THE PULSE: It sounds like this is a project that kind of came together from the beginning without too many problems, but did you hit any snags along the way to getting Comic Book Tattoo ready in time for this year’s SDCC?

    HOSELEY: Well, I’m pretty anal retentive with schedules, so things went pretty smoothly. It really helped that I’ve had people like Chelsea Laird and John Withersppon, Tori’s managers helping me. They have that same kind of “no excuses, get it f’in DONE” attitude and approach.

    We DID have a bit of a hiccup, in that we asked the printer back in November when they needed the art in order to make SDCC, and they told us “May 15th.” So, all of the schedule was built around us having all of the art turned in to me and the designer by April 15th — that way we’d have a month for putting the book together. Then, second week of March, the printer says “Oh SDCC? Yeah we need the print-ready file by April 1st.”

    And with that close of a deadline, I wasn’t going to cut two weeks out of people, so Tom Muller, the project designer, and I got everything in place so that the second we got art files, we’d slot them into the book. It was a hairy couple of days there, but anyone who says artists can’t make deadlines is full of it. Over 80 creators on the book and BOOM, every one of them got the stuff in, because I told them what had happened with the printer, and they all stepped up and hit the date. Great bunch of people to work with, let me tell you!

    THE PULSE: So what song did you pick to bring to life in these pages?

    HOSELEY: Well, originally I had a list of songs that are favorites of mine: Sugar, Hear In My Head, Honey — I thought I’d end up doing one of those, but then, a weird thing happened. I’d be driving back and forth from work to home, or around town, listening to Tori’s entire discography, and Waitress came on the CD player.

    Now, I like the song, but it’s not like one of my ‘all time fave-must-have’ songs … but by the end of the song, there was a full story. The format, the split panel approach, the use of two time periods per pages, the fact that the “present” sequence would be about 10 seconds per page — all of it/

    I kind of resisted, because I really had my heart set on something else … but it kept coming back and saying “No, you are going to do me, you know you are.”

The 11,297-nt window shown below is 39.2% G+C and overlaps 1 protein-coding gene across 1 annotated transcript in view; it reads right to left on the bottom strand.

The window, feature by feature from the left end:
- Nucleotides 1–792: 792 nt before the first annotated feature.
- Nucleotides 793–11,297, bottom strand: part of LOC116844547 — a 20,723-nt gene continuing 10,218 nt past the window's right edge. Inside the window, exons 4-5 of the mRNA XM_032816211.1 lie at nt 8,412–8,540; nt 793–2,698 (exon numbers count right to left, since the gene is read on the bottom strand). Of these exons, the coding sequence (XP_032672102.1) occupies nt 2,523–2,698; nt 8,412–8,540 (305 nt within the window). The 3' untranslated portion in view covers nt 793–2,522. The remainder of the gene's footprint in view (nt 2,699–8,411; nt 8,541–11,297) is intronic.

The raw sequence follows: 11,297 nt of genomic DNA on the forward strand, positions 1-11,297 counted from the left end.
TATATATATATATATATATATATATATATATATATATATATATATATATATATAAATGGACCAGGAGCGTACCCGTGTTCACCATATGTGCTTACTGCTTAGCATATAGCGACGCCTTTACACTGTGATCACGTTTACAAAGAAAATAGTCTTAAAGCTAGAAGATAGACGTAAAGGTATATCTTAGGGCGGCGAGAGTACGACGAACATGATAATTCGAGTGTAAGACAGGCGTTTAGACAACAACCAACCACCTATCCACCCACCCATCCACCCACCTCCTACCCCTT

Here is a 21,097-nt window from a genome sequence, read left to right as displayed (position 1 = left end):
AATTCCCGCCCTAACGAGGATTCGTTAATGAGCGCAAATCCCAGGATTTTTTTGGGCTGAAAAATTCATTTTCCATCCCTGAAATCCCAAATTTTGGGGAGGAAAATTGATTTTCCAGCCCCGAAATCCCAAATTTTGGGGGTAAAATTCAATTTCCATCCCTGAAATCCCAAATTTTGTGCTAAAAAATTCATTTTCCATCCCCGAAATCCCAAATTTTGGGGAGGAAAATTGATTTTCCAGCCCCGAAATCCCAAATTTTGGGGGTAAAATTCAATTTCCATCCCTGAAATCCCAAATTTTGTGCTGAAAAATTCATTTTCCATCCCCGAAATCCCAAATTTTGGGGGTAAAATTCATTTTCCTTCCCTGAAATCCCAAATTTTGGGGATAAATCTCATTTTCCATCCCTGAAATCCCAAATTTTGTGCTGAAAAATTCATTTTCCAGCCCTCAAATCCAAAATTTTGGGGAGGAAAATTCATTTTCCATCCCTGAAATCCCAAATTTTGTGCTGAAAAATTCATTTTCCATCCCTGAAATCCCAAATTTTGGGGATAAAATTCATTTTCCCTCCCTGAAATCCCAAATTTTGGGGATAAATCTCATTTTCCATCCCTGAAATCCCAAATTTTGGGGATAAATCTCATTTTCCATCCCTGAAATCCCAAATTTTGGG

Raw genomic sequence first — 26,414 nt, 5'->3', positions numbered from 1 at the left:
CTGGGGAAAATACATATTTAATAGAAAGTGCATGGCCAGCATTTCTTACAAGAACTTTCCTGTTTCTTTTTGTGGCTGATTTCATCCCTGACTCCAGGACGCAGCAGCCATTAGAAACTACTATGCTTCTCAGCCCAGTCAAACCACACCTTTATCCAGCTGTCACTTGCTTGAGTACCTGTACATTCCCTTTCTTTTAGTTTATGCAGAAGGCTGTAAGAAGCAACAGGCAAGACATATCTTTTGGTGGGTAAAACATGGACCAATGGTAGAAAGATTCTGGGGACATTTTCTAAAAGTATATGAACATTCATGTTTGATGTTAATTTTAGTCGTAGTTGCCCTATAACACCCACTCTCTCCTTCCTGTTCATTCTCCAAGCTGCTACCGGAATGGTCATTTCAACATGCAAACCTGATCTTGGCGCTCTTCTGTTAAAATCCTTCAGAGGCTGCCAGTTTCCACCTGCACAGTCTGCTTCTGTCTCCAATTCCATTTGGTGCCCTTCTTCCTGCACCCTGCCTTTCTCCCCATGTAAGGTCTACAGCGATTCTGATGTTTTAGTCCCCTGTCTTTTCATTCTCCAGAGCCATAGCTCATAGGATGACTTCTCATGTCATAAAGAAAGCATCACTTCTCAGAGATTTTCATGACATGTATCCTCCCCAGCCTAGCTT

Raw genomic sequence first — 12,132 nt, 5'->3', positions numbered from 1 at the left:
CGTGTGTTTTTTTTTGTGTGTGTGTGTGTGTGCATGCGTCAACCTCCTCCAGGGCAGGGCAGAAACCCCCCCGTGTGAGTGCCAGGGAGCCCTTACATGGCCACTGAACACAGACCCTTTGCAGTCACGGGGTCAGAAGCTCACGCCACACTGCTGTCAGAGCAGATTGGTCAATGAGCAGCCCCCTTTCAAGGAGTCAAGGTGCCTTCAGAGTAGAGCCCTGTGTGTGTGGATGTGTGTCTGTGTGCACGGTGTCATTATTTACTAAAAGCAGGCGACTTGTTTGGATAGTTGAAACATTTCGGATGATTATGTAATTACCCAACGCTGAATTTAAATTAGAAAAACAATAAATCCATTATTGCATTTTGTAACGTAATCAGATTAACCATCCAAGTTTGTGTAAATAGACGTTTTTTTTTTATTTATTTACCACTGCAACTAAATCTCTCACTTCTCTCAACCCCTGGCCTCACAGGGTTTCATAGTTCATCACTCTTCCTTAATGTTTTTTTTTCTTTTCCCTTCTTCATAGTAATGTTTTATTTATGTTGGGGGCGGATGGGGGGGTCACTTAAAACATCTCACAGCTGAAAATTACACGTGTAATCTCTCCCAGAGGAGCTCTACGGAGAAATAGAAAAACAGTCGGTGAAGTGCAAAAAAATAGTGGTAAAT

And finally I gave in. [laughs] Glad that I did, I’m really proud of the story, and having people like Neil Gaiman tell me that it was a great story made me feel like I made the right choice. I also ended up doing a three pager drawn by James Stokoe. I’m a huge fan of his, and, like in the last two weeks of the project, Joe Keatinge at Image introduced us, and so I had this idea, and tossed it over to James, and he took it up about 40 notches — really brilliant stuff.

    THE PULSE: Will Tori be at SDCC to sign copies of the book?

    HOSELEY: Yep, it was announced last week that Tori will be appearring on the CBT panel on Saturday at SDCC, and at 2 p.m. Saturday will be signing books. In order to get a book signed, you have to have a ticket, which you get for free, when you purchase any copy of CBT at the Image booth. There’s a daily allocation of tickets, to make sure that everyone has a chance, even if they don’t get to the con until Friday or Saturday … the allocations per day are up on Image’s website and Toriamos.com.

    THE PULSE: Sounds very fair. So what else are you working on?

    HOSELEY: Issue one of my comic that I’m writing with artist Matthew Humprheys, Vix! just came out. It’s a fun comics that is geared to fill that Bone, Zot, Beanworld kind of niche of having an adventure book that kids can dig and read, but at the same time, the kids have to wait until their PARENTS are done reading it, because they want to read it first. Reaction so far has been great, and Matthew’s art just continues to get better and better.

    I’m also finishing up the art for the OGN, Displaced Persons, which the writing is just amazing. Derek [McCulloch] has really gone above and beyond with this story of the generations of a family in San Francisco over the 20th century, and how they are affected and in some ways, manipulated by forces that they are both unaware of and that are larger … more powerful than the family it affects. It’s some of the best characters I’ve ever read in any comic, and I feel really, really blessed to be the artist on it.

    Beyond that, I’m talking about a couple of projects, one with Steve Niles, who’s a friend from years back, and a project with John Ney Reiber, who I’ve become good friends with through CBT. But those are down the road a ways ….